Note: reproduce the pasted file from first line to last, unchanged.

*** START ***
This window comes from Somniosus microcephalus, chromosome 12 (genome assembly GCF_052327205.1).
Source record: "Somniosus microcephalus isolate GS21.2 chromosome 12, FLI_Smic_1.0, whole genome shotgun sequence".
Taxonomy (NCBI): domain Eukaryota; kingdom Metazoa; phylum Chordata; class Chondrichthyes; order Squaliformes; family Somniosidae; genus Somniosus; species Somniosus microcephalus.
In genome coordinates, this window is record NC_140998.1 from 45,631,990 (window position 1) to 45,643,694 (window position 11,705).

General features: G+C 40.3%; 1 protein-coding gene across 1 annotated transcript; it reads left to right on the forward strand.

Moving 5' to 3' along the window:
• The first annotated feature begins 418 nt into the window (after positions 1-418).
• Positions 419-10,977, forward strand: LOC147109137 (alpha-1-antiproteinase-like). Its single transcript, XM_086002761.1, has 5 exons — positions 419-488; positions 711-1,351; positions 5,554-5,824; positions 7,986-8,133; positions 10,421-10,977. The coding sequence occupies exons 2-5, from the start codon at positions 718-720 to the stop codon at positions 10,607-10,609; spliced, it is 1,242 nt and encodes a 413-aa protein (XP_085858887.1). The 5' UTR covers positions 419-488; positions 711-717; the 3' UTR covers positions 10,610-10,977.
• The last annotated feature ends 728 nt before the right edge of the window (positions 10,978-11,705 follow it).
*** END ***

This window comes from Somniosus microcephalus, chromosome 12 (genome assembly GCF_052327205.1).
Source record: "Somniosus microcephalus isolate GS21.2 chromosome 12, FLI_Smic_1.0, whole genome shotgun sequence".
Taxonomy (NCBI): domain Eukaryota; kingdom Metazoa; phylum Chordata; class Chondrichthyes; order Squaliformes; family Somniosidae; genus Somniosus; species Somniosus microcephalus.
In genome coordinates, this window is record NC_140998.1 from 45,631,990 (window position 1) to 45,643,694 (window position 11,705).

General features: G+C 40.3%; 1 protein-coding gene across 1 annotated transcript; it reads left to right on the forward strand.

Moving 5' to 3' along the window:
• The first annotated feature begins 418 nt into the window (after positions 1-418).
• Positions 419-10,977, forward strand: LOC147109137 (alpha-1-antiproteinase-like). Its single transcript, XM_086002761.1, has 5 exons — positions 419-488; positions 711-1,351; positions 5,554-5,824; positions 7,986-8,133; positions 10,421-10,977. The coding sequence occupies exons 2-5, from the start codon at positions 718-720 to the stop codon at positions 10,607-10,609; spliced, it is 1,242 nt and encodes a 413-aa protein (XP_085858887.1). The 5' UTR covers positions 419-488; positions 711-717; the 3' UTR covers positions 10,610-10,977.
• The last annotated feature ends 728 nt before the right edge of the window (positions 10,978-11,705 follow it).